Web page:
In Bangladesh, (GP Weekly International 2/12/92), hundreds of children have been injured or killed by cheap brands of paracetamol containing toxic ethylene glycol.
Datura is a drug which is commonly abused by drug addicts. It contains atropine, which in high doses causes hyperactivity and hallucinations. Incredibly, cigarettes containing datura are licenced for the treatment of asthma in France because “many old people rely on the treatment because they don’t believe modern methods help them.” This is a classic example of the need to have a rational, scientifically-based pharmaceutical industry. Datura-containing cigarettes would not be allowed here (we used to have cannabis cigarettes on prescription up until the 1920s!) and their persistence in France is based on delusion, placebo effect and anecdotal reports of efficacy. (New Scientist 22 August 1992).
Drug treatment can also be irrational when it is used for a condition which has no clinical basis. On the European continent there is a widely held belief that low blood pressure is associated with specific symptoms and is a pathological state requiring treatment. There is no basis for this belief, because complaints of faintness and fatigue are made as often by patients with a normal blood pressure.
A doctor whose daughter fainted on a hot day (BMJ Vol 299, 18 Nov 1989, p1284) reported that a French doctor prescribed a proprietary preparation called Tensophoril which contains the following ingredients: dopamine hydrochloride 15 mg, boric acid 15 mg, amylobarbitone 15 mg, and ascorbic acid 250 mg.
This sort of combination has been rightly criticised as “blunderbuss” drug treatment. Dopamine is inactive when given by mouth; boric acid is toxic and should not be taken by mouth; amylobarbitone is a long acting barbiturate sedative and the ascorbic acid dose is that which would be found in about 5 oranges. Fortunately the doctor’s daughter elected not to take the treatment and recovered fully.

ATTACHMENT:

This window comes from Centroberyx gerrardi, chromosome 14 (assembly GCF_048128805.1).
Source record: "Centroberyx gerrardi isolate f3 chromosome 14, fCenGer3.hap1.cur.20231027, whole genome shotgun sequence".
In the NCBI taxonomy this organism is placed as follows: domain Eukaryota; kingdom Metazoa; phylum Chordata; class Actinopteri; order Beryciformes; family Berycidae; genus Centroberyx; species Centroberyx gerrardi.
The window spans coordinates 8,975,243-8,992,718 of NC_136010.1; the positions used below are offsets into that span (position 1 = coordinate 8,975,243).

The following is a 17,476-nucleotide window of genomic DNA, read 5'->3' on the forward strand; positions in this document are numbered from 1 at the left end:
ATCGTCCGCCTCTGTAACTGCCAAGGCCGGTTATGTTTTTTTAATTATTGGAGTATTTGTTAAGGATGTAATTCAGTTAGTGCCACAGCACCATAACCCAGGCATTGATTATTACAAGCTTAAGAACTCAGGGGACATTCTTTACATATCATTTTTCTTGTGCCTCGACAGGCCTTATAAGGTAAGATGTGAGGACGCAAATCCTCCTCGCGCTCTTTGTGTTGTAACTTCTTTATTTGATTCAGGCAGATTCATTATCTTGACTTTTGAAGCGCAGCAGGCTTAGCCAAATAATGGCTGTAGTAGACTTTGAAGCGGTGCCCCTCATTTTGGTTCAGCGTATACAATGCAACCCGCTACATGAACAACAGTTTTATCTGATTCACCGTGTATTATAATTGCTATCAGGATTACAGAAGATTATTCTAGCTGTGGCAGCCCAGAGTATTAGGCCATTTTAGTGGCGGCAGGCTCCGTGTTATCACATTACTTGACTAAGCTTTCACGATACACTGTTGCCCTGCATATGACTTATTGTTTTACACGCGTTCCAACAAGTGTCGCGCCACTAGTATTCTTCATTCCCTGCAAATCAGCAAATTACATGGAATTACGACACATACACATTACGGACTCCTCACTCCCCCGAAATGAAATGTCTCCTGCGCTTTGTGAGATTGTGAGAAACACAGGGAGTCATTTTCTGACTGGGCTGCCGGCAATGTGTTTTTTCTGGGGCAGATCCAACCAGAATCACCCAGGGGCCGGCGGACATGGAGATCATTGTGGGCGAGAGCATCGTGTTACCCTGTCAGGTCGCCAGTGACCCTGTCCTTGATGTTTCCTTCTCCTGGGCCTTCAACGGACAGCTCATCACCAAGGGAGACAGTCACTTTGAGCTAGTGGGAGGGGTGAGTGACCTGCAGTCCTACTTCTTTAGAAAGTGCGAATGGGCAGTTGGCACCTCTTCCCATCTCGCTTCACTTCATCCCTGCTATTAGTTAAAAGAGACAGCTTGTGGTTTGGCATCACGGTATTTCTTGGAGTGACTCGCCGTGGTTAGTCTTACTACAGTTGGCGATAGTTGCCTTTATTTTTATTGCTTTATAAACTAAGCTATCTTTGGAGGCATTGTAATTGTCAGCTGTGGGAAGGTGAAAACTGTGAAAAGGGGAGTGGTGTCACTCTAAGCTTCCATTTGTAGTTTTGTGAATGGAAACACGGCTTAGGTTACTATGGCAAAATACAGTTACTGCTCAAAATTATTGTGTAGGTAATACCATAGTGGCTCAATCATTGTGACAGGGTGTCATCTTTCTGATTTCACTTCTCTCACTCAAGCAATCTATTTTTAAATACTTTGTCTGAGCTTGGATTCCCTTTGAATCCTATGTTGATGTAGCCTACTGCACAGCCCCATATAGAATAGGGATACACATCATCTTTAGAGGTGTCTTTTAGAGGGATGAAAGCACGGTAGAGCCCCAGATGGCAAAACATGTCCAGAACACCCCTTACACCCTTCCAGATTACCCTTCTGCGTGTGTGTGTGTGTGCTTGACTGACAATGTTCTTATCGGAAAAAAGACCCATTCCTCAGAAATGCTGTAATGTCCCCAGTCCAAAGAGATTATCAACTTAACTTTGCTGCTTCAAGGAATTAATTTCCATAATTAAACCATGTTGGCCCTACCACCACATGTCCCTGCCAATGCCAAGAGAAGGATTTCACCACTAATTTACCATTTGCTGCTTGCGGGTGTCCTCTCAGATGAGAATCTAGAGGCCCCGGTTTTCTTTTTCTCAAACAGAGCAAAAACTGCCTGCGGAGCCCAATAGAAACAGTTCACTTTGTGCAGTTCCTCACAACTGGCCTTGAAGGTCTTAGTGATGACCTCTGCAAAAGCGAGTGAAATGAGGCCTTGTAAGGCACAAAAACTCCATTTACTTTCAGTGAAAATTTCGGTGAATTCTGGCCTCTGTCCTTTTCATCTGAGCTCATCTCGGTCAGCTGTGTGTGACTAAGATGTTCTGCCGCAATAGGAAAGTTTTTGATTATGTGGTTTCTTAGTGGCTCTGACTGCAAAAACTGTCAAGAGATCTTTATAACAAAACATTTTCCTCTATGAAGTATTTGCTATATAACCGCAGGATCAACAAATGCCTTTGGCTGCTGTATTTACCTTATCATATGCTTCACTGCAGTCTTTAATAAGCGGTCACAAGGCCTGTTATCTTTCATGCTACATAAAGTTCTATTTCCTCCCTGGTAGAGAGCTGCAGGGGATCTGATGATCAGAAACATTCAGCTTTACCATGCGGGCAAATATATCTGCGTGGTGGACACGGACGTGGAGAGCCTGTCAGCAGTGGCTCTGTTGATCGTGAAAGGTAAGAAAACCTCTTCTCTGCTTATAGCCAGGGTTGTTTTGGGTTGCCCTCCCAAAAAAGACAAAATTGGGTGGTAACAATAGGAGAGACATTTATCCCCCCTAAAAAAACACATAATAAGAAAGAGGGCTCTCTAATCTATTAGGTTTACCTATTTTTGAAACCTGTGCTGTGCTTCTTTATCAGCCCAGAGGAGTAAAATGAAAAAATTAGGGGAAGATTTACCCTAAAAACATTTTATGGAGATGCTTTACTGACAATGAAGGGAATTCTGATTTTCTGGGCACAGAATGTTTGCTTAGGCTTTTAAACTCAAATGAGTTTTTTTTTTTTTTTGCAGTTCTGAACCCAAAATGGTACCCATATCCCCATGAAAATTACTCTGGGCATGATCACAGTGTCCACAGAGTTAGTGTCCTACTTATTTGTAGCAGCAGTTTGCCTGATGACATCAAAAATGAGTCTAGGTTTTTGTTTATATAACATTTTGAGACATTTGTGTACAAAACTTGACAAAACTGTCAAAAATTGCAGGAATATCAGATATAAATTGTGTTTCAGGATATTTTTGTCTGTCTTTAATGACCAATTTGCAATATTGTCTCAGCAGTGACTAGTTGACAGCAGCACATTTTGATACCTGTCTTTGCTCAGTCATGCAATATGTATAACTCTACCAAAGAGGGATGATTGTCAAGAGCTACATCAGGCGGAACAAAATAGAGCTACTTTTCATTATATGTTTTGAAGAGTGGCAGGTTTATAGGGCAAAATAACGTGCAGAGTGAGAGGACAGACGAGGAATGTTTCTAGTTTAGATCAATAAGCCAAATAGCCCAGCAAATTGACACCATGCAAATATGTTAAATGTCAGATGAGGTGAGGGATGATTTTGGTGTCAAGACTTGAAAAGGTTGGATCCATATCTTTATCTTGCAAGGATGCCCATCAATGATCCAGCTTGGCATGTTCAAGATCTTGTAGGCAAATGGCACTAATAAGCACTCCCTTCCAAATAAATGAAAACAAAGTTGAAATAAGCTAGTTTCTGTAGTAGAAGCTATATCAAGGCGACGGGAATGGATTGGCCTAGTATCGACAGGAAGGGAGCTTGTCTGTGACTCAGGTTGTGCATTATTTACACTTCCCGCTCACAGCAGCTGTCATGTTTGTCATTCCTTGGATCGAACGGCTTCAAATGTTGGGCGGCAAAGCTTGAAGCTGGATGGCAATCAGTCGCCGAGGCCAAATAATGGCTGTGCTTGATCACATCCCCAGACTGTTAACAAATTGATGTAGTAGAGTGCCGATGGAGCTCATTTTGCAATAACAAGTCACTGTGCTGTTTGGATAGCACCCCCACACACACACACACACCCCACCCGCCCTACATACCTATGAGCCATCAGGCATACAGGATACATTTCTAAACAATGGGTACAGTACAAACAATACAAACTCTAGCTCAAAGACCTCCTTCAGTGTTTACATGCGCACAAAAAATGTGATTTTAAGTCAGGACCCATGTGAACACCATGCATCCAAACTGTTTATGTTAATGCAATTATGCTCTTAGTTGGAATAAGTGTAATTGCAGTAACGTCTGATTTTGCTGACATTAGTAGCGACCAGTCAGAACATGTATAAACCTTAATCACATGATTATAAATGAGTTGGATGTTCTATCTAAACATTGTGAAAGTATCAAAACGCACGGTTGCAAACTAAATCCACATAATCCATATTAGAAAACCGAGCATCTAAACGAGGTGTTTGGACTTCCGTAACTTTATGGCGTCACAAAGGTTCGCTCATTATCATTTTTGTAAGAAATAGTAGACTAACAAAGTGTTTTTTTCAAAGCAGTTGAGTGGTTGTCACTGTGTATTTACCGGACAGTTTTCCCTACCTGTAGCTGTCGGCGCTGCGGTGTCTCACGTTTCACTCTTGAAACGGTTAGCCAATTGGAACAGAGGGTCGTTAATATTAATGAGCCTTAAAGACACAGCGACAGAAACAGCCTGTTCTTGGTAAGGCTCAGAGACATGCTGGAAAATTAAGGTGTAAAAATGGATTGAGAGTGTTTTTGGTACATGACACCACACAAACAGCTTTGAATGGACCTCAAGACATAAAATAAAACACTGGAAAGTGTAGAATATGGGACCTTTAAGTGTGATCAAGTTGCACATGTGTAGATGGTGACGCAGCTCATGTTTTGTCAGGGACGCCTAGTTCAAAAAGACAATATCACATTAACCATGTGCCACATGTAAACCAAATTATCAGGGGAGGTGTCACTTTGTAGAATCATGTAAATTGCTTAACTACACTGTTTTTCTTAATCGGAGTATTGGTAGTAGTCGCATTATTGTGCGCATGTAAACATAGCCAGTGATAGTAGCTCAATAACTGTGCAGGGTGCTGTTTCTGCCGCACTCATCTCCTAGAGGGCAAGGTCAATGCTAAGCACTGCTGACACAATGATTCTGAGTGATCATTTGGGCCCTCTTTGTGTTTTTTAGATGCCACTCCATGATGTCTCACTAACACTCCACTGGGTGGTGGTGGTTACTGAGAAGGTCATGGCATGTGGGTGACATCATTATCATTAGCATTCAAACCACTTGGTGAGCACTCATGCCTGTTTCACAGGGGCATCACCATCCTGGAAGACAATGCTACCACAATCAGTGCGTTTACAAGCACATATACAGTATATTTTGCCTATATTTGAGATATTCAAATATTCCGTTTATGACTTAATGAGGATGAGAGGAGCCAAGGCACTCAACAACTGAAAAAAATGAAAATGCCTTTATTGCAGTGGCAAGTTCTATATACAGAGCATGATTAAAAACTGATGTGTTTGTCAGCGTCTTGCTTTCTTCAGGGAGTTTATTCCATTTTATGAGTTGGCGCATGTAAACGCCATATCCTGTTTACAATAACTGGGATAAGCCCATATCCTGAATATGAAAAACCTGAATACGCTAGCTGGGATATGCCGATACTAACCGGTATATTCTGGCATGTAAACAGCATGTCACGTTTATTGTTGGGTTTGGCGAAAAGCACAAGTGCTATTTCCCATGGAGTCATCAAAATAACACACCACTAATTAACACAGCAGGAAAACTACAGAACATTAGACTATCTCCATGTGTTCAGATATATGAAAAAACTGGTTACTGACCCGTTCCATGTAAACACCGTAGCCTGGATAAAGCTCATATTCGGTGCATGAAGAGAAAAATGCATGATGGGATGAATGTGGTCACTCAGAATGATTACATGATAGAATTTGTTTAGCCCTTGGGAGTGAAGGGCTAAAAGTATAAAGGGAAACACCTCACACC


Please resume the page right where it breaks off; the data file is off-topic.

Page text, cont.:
I was much more impressed with a letter (The Lancet Vol 340: August 15 1992, p432) which detailed how Israel dealt with homeopathy. Drug registration required proof of efficacy and this was still not forthcoming after three years. Unfortunately the new legislation did not apply to raw materials and homeopathic preparations were able to be imported as such. The author regretted that “the compromise is not entirely satisfactory in that scientific assessment of efficacy cannot be applied.”
The situation in Germany is hardly credible. Drug licencing does not depend on clinical trials, but on anecdotal evidence supplied by medical practitioners, many of whom are paid by the same companies whose products they are endorsing. This is hardly surprising when 7 out of 10 general practitioners practise alternative medicine.
For example, the Federal Health Office (BGA) was forced to licence a totally useless product containing “1 g loess soil” for the treatment of diarrhoea, because “German law does not define the term efficacy.”
Another useless drug is Arteparon, an extract of bovine lung used for the treatment of osteoarthritis when given by injection. The drug is licenced because the courts have determined that “the efficacy of old drugs must not be judged by modern scientific standards.” Arteparon causes severe allergic reactions, a fact not recognized by the courts because “proof of causality beyond any doubt was needed for each case of adverse reaction.” The judges obviously overlooked the irony of demanding a higher standard of proof of side effects than of efficacy. The cost of these crazy decisions is a huge drain on the German health system. One quarter of the DM20.7 billion spent annually on pharmaceuticals is for useless drugs.
I have no idea whether our own drug lists contain either questionable or useless drugs and these reports have prompted me to have a browse through the GP’s pharmacopoeia New Ethicals. Watch this space!